Imprisonment, both literal and figurative, seemed to be one of the underlying themes of this week's episode of True Blood ("Me and the Devil"), written by Mark Hudis and directed by Daniel Minahan, which found the various characters encountering their worst fears and darkest truths about their natures.
Tommy Mickens began the episode wrapped up in chains, ensnared by his no-good mercenary parents, but his storyline in this week's episode closed out with Tommy victorious over them, though his sense of guilt caged him anew. (In literature, there is nothing worse than a kinslayer, a grievous sin that one of the worst that anyone can perpetrate. There are cosmic consequences that come from spilling one's own blood, after all.) Tara found that she had trapped herself by the lies she's constructed about her identity; Eric by the unexpected shame he encounters (via his "bad dream") and by his amnesia (it's both freedom and slavery, in a way); Arlene and Terry by the fear they have of their son; Pam by her narcissism; and Marnie actually finds herself physically imprisoned by Bill Compton.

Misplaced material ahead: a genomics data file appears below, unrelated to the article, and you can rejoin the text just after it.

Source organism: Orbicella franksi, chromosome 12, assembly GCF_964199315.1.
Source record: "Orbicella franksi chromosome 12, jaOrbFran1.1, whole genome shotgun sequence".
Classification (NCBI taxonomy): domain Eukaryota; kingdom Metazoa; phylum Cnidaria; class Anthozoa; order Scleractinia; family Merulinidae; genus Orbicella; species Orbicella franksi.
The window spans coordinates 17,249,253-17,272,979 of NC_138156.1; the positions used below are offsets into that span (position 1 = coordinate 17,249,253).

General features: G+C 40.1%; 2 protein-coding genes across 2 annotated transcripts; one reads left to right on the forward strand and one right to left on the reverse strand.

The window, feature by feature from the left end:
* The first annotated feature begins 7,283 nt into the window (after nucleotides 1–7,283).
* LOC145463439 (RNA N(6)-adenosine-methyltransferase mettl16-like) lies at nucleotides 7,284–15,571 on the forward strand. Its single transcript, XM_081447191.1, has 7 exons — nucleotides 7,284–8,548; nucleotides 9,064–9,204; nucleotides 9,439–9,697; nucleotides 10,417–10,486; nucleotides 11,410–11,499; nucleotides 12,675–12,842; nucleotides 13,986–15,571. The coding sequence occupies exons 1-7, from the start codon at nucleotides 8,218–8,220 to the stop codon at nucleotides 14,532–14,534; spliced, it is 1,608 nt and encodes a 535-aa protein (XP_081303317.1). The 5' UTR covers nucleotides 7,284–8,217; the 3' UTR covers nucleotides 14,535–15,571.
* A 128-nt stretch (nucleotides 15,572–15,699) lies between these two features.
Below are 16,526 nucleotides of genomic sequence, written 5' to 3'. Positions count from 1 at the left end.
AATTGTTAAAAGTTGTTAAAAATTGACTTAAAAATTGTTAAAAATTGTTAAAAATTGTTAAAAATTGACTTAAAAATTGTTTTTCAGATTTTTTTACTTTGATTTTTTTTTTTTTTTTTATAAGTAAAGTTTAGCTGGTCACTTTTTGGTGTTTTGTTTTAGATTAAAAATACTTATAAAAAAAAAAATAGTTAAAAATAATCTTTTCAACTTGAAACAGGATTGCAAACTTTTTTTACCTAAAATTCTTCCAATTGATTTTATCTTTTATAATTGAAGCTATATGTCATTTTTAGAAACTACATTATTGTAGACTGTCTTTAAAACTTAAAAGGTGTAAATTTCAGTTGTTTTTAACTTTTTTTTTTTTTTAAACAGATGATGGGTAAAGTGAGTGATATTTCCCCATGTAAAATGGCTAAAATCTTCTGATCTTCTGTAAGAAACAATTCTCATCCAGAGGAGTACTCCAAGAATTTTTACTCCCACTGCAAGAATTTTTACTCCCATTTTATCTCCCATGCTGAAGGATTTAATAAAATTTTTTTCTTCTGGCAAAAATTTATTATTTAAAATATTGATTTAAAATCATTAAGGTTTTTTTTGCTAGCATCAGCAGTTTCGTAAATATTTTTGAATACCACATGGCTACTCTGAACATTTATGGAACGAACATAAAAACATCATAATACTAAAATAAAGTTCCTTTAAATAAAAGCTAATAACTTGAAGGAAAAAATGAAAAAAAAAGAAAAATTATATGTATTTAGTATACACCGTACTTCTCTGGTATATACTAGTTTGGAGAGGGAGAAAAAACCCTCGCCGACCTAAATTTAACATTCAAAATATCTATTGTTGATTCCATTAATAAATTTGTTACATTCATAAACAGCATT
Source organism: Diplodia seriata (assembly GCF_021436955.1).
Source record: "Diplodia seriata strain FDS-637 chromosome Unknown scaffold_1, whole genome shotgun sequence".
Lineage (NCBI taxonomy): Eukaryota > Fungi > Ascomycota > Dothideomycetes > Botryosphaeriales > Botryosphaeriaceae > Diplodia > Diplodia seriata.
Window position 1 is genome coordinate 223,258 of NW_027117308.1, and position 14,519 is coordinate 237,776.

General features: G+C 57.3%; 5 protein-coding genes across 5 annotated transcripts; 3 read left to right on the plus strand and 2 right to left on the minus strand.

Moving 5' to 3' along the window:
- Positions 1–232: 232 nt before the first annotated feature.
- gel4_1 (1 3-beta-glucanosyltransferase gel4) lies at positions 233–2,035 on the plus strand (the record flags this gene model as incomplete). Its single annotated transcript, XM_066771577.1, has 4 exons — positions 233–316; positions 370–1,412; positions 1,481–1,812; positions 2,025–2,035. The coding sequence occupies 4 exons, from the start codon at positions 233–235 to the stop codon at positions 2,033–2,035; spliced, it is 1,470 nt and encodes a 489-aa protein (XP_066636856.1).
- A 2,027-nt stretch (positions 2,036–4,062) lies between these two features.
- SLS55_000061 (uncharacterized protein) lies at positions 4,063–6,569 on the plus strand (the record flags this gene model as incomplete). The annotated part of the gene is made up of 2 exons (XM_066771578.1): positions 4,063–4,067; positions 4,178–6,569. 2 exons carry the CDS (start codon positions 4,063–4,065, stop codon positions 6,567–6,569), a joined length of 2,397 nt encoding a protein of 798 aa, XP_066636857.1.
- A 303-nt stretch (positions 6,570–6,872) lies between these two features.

Cages don't always have bars; some are gilded and some are made of silver. But for those who are imprisoned, the likelihood of escape can often seem like a faded dream: Tara comes clean to Sookie but is betrayed by her best friend, who keeps a dark secret from her. Eric remembers Godric, but the memory brings with it an extraordinary amount of pain and self-loathing. Tommy squares off with his abusive parents but ends up killing them in his rage. For all of Marnie's talk of liberation and exploration, she's being taken over by a malevolent spirit.